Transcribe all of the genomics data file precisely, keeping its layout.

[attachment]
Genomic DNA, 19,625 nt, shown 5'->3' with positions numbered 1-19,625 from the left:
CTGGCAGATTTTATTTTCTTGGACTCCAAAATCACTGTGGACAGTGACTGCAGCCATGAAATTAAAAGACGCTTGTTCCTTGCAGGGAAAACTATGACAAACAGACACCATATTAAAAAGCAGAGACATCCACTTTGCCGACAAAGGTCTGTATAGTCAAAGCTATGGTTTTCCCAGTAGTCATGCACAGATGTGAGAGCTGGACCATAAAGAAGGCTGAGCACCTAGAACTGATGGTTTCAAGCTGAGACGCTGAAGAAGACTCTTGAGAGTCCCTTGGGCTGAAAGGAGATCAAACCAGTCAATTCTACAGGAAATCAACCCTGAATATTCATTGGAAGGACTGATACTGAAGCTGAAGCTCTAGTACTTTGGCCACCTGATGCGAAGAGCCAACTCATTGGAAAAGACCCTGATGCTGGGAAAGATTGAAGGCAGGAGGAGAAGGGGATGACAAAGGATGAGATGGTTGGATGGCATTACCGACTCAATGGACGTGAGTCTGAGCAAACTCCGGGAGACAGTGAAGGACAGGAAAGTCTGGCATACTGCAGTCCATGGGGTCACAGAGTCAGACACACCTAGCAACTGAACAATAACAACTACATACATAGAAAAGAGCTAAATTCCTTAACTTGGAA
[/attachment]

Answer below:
Genomic DNA, 19,625 nt, shown 5'->3' with positions numbered 1-19,625 from the left:
CTGGCAGATTTTATTTTCTTGGACTCCAAAATCACTGTGGACAGTGACTGCAGCCATGAAATTAAAAGACGCTTGTTCCTTGCAGGGAAAACTATGACAAACAGACACCATATTAAAAAGCAGAGACATCCACTTTGCCGACAAAGGTCTGTATAGTCAAAGCTATGGTTTTCCCAGTAGTCATGCACAGATGTGAGAGCTGGACCATAAAGAAGGCTGAGCACCTAGAACTGATGGTTTCAAGCTGAGACGCTGAAGAAGACTCTTGAGAGTCCCTTGGGCTGAAAGGAGATCAAACCAGTCAATTCTACAGGAAATCAACCCTGAATATTCATTGGAAGGACTGATACTGAAGCTGAAGCTCTAGTACTTTGGCCACCTGATGCGAAGAGCCAACTCATTGGAAAAGACCCTGATGCTGGGAAAGATTGAAGGCAGGAGGAGAAGGGGATGACAAAGGATGAGATGGTTGGATGGCATTACCGACTCAATGGACGTGAGTCTGAGCAAACTCCGGGAGACAGTGAAGGACAGGAAAGTCTGGCATACTGCAGTCCATGGGGTCACAGAGTCAGACACACCTAGCAACTGAACAATAACAACTACATACATAGAAAAGAGCTAAATTCCTTAACTTGGAA